Cathleen Harrington leaves her home in Ireland in 1919 to travel to South Africa and marry the fiance she has not seen for five years. Isolated and estranged in a harsh landscape, she finds solace in her diary and the friendship of her housemaid's daughter, Ada. Cathleen recognises in her someone she can love and respond to in a way that she cannot with her own husband and daughter. Under Cathleen's tutelage, Ada grows into an accomplished pianist, and a reader who cannot resist turning the pages of the diary, discovering the secrets Cathleen sought to hide.
When Ada is compromised and finds she is expecting a mixed-race child, she flees her home, determined to spare Cathleen the knowledge of her betrayal, and the disgrace that would descend upon the family. Scorned within her own community, Ada is forced to carve a life for herself, her child, and her music. But Cathleen still believes in Ada, and risks the constraints of apartheid to search for her and persuade her to return with her daughter. Beyond the cruelty, there is love, hope - and redemption.
Kathryn- 5 Star
I’ve been thinking about writing the review for this novel for a few days and I thought I’d better listen to Chopin’s The Raindrop Prelude as it is mentioned in the story several times. As I was reading the novel I didn’t really link the music to the story but having listened to it several times now I have woven a bit more of Ada and madam’s feelings from the music into my feelings about the book. It is a piece that forces one to focus and inspires inner interpretation. Perhaps that’s why both Ada and Madam both enjoyed it so much- their lives invariably required them to contemplate their positions in life and how they could resolve those positions with their own inner peace.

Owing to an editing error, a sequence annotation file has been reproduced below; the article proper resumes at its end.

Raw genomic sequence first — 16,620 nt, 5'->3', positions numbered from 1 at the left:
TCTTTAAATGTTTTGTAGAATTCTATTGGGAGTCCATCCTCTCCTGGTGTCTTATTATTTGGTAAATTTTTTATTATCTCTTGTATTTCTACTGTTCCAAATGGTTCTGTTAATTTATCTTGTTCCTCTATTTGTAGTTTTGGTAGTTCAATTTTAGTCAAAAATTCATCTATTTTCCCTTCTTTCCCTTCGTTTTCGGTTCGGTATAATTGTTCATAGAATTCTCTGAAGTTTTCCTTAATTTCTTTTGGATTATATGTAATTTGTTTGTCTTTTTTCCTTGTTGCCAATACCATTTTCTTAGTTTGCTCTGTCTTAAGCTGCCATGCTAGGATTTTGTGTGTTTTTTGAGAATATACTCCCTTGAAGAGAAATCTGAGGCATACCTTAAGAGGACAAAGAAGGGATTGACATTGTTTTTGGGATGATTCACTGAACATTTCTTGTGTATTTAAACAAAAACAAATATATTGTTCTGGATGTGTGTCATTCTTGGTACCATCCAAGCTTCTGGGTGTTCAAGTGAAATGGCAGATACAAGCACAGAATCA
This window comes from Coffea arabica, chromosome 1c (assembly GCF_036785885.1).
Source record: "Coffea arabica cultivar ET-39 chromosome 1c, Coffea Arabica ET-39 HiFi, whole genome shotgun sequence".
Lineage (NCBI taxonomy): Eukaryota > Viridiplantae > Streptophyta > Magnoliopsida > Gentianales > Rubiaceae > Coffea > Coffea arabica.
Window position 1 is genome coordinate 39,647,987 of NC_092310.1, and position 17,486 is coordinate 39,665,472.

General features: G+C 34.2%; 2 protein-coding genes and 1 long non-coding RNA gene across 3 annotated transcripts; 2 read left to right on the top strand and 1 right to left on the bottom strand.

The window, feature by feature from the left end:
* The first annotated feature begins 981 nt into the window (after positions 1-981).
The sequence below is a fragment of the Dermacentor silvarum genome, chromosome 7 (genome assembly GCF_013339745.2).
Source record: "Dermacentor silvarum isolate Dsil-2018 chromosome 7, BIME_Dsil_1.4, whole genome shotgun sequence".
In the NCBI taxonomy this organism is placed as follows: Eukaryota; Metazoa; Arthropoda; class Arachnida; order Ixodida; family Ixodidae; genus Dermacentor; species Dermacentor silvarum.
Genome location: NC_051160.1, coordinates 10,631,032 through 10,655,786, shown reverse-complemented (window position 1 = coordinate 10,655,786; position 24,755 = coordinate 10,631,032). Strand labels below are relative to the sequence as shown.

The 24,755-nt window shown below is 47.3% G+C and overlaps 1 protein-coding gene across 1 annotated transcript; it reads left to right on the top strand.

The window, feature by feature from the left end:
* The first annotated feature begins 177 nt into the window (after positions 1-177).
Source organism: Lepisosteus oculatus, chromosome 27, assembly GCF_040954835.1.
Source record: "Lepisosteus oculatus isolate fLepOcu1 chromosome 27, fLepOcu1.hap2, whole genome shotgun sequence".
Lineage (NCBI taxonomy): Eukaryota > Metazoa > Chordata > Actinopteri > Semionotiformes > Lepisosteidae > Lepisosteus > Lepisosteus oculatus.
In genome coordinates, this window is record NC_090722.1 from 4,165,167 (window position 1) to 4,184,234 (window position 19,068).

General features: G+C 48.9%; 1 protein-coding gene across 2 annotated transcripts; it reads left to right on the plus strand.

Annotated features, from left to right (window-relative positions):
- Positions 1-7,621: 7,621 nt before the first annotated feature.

The Housemaid's Daughter is very well written - vivid in its description of nature and places without being intrusive to the flow of the story line. Mutch managed to bring to the foreground not only the segregation of blacks and whites but the beginning of the division also of those that were born of mixed race and their the lack of belonging with either group. As a mother Ada had to endure not only the atrocities many black women faced during this time period but also had to let her mixed race daughter go on in life without her. Her relationship with the woman she worked for (whom she refers to as Madam) is I’m sure not unique but still very special and certainly not the norm. It’s most interesting to me that Ada’s loyalty to this woman-who seemed much more a maternal figure than her actual mother was described in the novel - should go beyond following and caring for her own daughter. I can’t possibly understand how she felt but I was so torn reading it- wanting Ada to be content and happy but wishing she would take a more active role in her daughters’ well-being.
The Housemaid’s Daughter is a wonderfully written novel, although difficult to read in places, it forced me to think about many kinds of different relationships.
Thank you to Headline for our review copy! All opinions are our own.
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